Author and attorney Susan Schaab introduces us to Evie Sullivan,
an overworked young associate who is in line for a partnership
with a large law firm that specializes in intellectual property
rights. The use of telephone calls and emails as a device
to set the stage and tell the story is a little boring and
confusing in the first chapter. But hang in there and you
will become immersed in a deadly thriller that nearly destroys
Evie’s reputation and almost ends her life.
When she thwarted the advances of a senior partner, who tried
to push his way into her hotel room, she made an enemy. Eventually
he would isolate and terrorize her with his ability to use
her identity and to set her up as an unknowing victim at the
mercy of foreign businessmen, who are in league with a U.S.
senator that her firm represents.
Unfortunately Evie promised not to report Alan’s sexual
harassment because he swore that it would not happen again.
Although the firm is aware of his many abusive escapades with
other women, Evie is reluctant to disclose the details of
his advances now that it appears he is setting her up. Will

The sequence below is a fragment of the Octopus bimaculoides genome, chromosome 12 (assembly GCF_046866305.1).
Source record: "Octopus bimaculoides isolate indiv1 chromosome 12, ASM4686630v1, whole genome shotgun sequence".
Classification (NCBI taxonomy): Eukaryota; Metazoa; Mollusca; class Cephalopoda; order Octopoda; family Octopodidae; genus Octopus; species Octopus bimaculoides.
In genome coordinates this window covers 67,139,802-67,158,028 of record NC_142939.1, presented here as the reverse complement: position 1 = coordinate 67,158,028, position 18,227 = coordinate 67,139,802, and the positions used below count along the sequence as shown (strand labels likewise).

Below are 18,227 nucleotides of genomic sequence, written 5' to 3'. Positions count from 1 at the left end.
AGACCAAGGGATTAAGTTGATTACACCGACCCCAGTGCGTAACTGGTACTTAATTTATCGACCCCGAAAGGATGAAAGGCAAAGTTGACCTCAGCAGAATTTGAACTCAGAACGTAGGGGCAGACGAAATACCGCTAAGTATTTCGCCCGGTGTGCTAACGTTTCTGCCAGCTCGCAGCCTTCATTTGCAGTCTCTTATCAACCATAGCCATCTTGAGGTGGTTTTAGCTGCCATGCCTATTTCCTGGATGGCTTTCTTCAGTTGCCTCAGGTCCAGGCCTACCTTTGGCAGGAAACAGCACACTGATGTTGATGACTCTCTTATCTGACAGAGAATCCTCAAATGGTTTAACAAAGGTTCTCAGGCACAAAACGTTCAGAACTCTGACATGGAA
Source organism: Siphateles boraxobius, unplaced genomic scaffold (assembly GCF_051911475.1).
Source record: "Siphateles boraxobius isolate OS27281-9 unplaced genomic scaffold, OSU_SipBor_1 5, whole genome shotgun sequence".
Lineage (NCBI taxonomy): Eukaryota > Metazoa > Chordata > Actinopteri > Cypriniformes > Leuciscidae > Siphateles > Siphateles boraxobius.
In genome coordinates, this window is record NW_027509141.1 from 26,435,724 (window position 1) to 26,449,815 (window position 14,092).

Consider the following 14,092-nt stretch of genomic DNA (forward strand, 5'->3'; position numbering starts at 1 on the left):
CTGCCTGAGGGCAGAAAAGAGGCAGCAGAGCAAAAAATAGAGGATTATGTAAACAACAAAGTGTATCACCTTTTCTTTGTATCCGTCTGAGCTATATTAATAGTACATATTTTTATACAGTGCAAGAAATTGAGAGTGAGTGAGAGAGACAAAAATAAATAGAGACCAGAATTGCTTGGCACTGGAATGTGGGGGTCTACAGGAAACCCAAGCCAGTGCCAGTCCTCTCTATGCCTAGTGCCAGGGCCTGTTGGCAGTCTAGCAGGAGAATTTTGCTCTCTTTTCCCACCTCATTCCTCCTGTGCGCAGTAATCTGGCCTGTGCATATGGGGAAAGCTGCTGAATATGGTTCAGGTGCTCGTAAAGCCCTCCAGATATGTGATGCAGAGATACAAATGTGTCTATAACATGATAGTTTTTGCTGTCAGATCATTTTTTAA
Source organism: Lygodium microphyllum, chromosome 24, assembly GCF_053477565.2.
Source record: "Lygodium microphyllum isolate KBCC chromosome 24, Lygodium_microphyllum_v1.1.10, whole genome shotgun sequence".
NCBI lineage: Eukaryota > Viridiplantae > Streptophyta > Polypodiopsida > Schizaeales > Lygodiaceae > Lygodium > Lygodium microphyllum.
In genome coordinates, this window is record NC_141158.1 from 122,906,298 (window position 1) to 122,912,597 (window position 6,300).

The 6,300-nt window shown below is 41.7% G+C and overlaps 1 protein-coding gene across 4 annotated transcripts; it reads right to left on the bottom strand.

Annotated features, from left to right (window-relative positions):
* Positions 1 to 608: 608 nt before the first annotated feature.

the partners think that she is just using this as an excuse
for what seems to be poor work product and bad client interaction
on her part?
Fortunately Evie allows herself to trust Joe, an adventurous
software developer whose expertise with technology helps her
to unravel the plot. Of course this friendship blossoms into
an exciting romance that takes them from coast to coast into
a glamorous world of beautiful beaches and high-class evenings.
Joe turns out be a true gentleman who puts up with Evie’s
insistence on separate rooms. The book is remarkable in that
there are no blatant sex scenes—just tender romance.
The characters are memorable and the vicarious technological
insights are very interesting.
Galavant Press, LLC appears to be inextricably linked with
Susan Schaab. Kudos to her if she has set up her own independent
publishing company. The editing is flawless and the cover
has already won an award.
-Review by Jill Stovall, Armchair Interviews